So let's begin exploring other possible aspirants to the title of Chief Pioneer of
Women's Stand-up Comedy, thought in many circles to be held by Phyllis Diller.
Let's start way up there with Carol Burnett.
Carol Burnett has claimed to be highly influenced by Lucille Ball.
In all fairness, Lucy was really a comedic actress. A great one, but she never
did stand-up. If she ever appeared in a nightclub, in was as Lucy Ricardo,
trying to break into her husband's act.
So you can't really count her.
But Carol Burnett was actually discovered when she started appearing in nightclubs,
at around the same time Phyllis Diller did. What got her on the Ed Sullivan Show was
a piece of special material that was written for her called "I Made A Fool Of Myself
Over John Foster Dulles" (a noted statesman of the time)
"Special Material" is a term that is going to become a staple of what I am writing
about here, because most of the women mentioned engaged heavily in it.
I'm essentially talking about the Comedy Song.
Now, nowhere in any history book that I've ever read is the use of special material
considered to be a lower form. If anything, it should be considered a higher form.
Because you have to be able to sing it well.
I never saw Carol Burnett do her nightclub act, but I'll bet she did more than special material.
She had to at least bridge her numbers by talking to the audience.
While standing up.
Thus, she did stand-up.
This led to a steady gig on "The Garry Moore Show", where she displayed
an awesome ability to excel at sketches.
Carol Burnett was way funnier than Phyllis Diller.
When Carol Burnett left "The Garry Moore Show", she was replaced by a great
comedienne, Dorothy Loudon.
She was also recruited from nightclubs.
There is about a half-hour's worth of her on YouTube (audio only), headlining the
Bon Soir in New York, in 1961.
This was while Carol Burnett was toiling on "The Garry Moore Show"
In many circles, she was considered Carol Burnett's
caddy. But she was a lot more than that.
And she did far more stand-up than did Carol on the show, and certainly in her nightclub act.
She used a lot of special material, but did her own brand of very eccentric humor
when not singing.
She was a hoot.
Then she went on to star on Broadway, most notably as Miss Hannigan in "Annie".
I saw her in that.
She was a hoot.
The same kind of hoot.
She replaced Angela Lansbury in "Sweeny Todd" on Broadway.
Some evidence of this exists on YouTube.
Some scenes and songs, shot by someone with a hand-held camera in the audience,
captured what she did there.
She was a hoot.
A very similar hoot.
Dorothy Loudon was way, way funnier than Phyllis Diller.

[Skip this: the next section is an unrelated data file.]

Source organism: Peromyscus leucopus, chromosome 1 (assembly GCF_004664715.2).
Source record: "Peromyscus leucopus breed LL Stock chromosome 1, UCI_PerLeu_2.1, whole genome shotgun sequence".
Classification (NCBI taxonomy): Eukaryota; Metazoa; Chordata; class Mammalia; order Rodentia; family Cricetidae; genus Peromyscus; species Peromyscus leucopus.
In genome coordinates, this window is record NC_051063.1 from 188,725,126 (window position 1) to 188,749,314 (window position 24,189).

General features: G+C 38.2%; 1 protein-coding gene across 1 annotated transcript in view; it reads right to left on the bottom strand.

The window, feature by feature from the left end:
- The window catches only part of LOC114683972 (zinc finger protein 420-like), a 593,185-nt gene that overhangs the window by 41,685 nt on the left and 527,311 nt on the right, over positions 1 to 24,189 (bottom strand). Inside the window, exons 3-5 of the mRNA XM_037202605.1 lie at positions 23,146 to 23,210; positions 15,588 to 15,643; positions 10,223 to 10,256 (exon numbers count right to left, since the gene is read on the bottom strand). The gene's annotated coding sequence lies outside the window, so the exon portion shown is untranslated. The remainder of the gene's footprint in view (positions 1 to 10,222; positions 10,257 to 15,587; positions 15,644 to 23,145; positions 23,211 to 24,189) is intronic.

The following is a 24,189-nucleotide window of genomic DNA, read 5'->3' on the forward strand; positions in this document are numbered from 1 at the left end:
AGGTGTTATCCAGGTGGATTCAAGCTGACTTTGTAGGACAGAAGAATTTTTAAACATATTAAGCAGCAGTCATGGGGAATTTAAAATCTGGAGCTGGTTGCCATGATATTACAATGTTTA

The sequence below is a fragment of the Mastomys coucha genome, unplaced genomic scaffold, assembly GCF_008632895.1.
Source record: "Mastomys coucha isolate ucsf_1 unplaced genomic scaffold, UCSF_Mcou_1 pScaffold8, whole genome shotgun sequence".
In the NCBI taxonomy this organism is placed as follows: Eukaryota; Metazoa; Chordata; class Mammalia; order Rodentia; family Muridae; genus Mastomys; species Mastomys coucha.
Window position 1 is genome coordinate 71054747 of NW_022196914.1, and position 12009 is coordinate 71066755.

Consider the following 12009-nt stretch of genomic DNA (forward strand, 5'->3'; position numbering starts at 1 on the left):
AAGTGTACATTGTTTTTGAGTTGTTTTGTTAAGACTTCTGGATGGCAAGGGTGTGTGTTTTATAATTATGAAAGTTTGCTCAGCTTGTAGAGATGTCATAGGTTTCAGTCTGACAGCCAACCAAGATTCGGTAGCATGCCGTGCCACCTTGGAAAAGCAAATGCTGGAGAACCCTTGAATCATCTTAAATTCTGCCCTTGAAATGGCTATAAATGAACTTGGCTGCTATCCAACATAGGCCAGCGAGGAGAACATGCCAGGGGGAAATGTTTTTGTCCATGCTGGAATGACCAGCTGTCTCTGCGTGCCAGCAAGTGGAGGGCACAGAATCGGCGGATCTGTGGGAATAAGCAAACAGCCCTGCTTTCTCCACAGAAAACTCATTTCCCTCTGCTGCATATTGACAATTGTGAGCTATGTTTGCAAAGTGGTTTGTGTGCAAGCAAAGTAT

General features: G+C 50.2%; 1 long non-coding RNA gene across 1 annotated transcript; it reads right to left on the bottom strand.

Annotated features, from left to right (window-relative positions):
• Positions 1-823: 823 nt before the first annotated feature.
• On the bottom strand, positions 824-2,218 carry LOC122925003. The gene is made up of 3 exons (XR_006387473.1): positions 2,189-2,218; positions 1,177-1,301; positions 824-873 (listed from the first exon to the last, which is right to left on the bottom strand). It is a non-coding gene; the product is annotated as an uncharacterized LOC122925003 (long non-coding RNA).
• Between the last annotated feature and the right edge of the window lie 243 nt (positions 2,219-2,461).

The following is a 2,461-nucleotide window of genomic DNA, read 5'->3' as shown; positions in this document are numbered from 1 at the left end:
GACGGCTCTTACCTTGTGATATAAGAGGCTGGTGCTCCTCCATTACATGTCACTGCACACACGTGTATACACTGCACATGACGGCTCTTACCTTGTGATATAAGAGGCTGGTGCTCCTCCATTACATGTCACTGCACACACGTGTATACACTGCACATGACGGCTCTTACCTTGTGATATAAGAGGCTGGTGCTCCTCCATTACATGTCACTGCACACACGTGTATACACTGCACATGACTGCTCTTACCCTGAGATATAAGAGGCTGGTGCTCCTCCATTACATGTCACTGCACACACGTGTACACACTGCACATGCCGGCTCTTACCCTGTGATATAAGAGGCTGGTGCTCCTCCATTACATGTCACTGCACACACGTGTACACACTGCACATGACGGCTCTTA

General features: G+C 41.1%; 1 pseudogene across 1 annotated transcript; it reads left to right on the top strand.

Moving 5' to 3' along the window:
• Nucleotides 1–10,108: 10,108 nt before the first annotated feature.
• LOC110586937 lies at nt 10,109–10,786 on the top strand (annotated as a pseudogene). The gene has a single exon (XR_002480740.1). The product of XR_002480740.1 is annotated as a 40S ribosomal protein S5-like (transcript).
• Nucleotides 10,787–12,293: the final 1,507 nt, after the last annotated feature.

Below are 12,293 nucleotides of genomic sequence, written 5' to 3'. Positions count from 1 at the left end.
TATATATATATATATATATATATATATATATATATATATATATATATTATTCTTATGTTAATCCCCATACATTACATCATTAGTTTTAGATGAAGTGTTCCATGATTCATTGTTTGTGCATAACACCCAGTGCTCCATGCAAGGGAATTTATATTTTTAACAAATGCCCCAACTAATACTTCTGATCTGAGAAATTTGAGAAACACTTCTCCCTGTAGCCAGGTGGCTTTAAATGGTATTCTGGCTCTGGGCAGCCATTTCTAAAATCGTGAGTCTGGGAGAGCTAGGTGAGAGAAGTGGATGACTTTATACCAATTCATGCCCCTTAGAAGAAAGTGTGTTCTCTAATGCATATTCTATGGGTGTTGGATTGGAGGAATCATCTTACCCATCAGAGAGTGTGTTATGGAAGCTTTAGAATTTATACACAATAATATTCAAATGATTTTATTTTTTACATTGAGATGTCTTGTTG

She should have been asked to replace Carol Channing in "Dolly".
I'll just offer up one more today. I see I have a long, long way to Tipperary,
so I'll save the others for more postings.
I only mention her because she was really in on the ground floor of the type of
comedy that Phyllis Diller did.
She did countless appearances on Sullivan, and did just jokes.
Jokes about married life.
She was solid, funnny, and very low key.
She was probably the closest thing that Phyllis Diller could call an influence.
But she really didn't burn up the screen.
There was nothing at all garish about Jean Carroll.
She was Everywoman.
A Jewish, middle-aged from-Long Island-Everywoman, but an Everywoman
She was a comforting presence.
Something Phyllis Diller never strove to be.
Yet, she was at least marginally funnier than Phyllis Diller.
More next time.
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I have many readings and signings remaining, and the thing about Kindle is you can't sign one.
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And now, we've got my reading of my "Laverne & Shirley Movie" screenplay on YouTube.
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- mark rothman
- Hi. I am, according to my Wikipedia entry,(which I did not create) a noted television writer, playwright, screenwriter, and occasional actor. You can Google me or go to the IMDB to get my credits, and you can come here to get my opinions on things, which I'll try to express eloquently. Hopefully I'll succeed. You can also e-mail me at firstname.lastname@example.org. Perhaps my biggest claim to fame is being responsible, for about six months in 1975, while Head Writer for the "Happy Days" TV series, for Americans saying to each other "Sit on it."